Saturday Success Story: {If You’re Happy and You Know It}

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Today’s Saturday Success Story is about a very special client of mine (let’s be honest they are all very special to me). I see her once a week for in-home music therapy, and wanted to share her story because of the joy it brings me, and to give a more personal look at how music can be effective therapeutically.

I first received an email from her sister, inquiring about how music therapy could improve coping skills when dealing with change and anxiety. “Jan”, who has both physical and cognitive impairments, had recently moved to a new group home and was having trouble adapting to the environment because of anxiety.  The first time I met her for an assessment, her love of  playing instruments and singing was very obvious. At every single session that we have met, her first three requests, in order, are “If You’re Happy and You Know It”, “You are my Sunshine”, and “I’m Gonna Be” by the Proclaimers. Over a three month transition time, during which she lived at several facilities, Jan and I were able to use music that she loves to develop coping skills and reduce anxiety.  As I continued to meet her throughout her transition time,  she was able to improve coping strategies that we had developed in previous sessions that could be applied in the present situation and facility.

Despite her love of music, other factors made it hard for Jan to enjoy her preferred activities, like music therapy. There have been days when she puts on a karaoke performance that rivals many of the musicians I know, and days when she has been absolutely against meeting for music therapy.  One day in particular, I arrived and she was tossing stuffed animals and other small items around her room in a panic. She used many colorful words to ask me to leave. So I pulled out her favorite instrument, the ocean drum, and began quietly playing and singing “If You’re Happy and you Know It” with her nurses aide. Before we made it to verse three, Jan was playing the drum and sharing her own ideas of how to play with us. I used the drum as a motivator and from there I was able to start a conversation about how the noise of the ocean drum calmed her. I added some lotion to the top of the drum, and we sang and “drew” her favorite animals, including an attempt at sponge bob, and talked about positive things about living at the nursing home.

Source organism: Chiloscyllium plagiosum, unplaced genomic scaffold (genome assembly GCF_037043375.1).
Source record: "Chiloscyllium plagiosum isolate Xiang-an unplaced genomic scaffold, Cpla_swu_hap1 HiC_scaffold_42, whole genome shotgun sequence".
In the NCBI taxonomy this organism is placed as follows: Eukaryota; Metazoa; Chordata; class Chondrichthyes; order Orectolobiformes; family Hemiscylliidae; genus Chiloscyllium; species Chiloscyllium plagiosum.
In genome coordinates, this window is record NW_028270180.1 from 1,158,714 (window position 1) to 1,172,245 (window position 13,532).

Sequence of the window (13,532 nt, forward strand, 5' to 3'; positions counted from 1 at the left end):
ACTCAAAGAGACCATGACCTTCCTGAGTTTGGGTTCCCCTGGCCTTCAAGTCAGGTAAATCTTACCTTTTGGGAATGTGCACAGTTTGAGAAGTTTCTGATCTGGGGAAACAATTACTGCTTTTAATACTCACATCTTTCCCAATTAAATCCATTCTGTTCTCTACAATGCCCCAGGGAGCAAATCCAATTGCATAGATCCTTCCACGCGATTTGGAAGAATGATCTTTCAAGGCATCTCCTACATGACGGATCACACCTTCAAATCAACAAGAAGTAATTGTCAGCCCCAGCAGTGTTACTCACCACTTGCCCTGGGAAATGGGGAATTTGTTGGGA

Now that she has moved back into her group home, she is able to use those coping skills in her every day life, including most recently, a new day program that she is attending. She shares the songs she learns and writes as well as the instruments she plays, with her staff and roommates.  In a recent session, she wrote a new verse for the song “You are my Sunshine”.

“I like to go out, out to eat.

My favorite restaurant is McDonalds.

When I go there, I get a cheeseburger,

And I drink a diet coke.”

It just so happens Jan and I have identical orders when we get fast food. People with disabilities are special in more than a cognitive and physical sense. They have individual personalities and traits that make them so rewarding to work with, and the feedback and joy that they give back is contagious.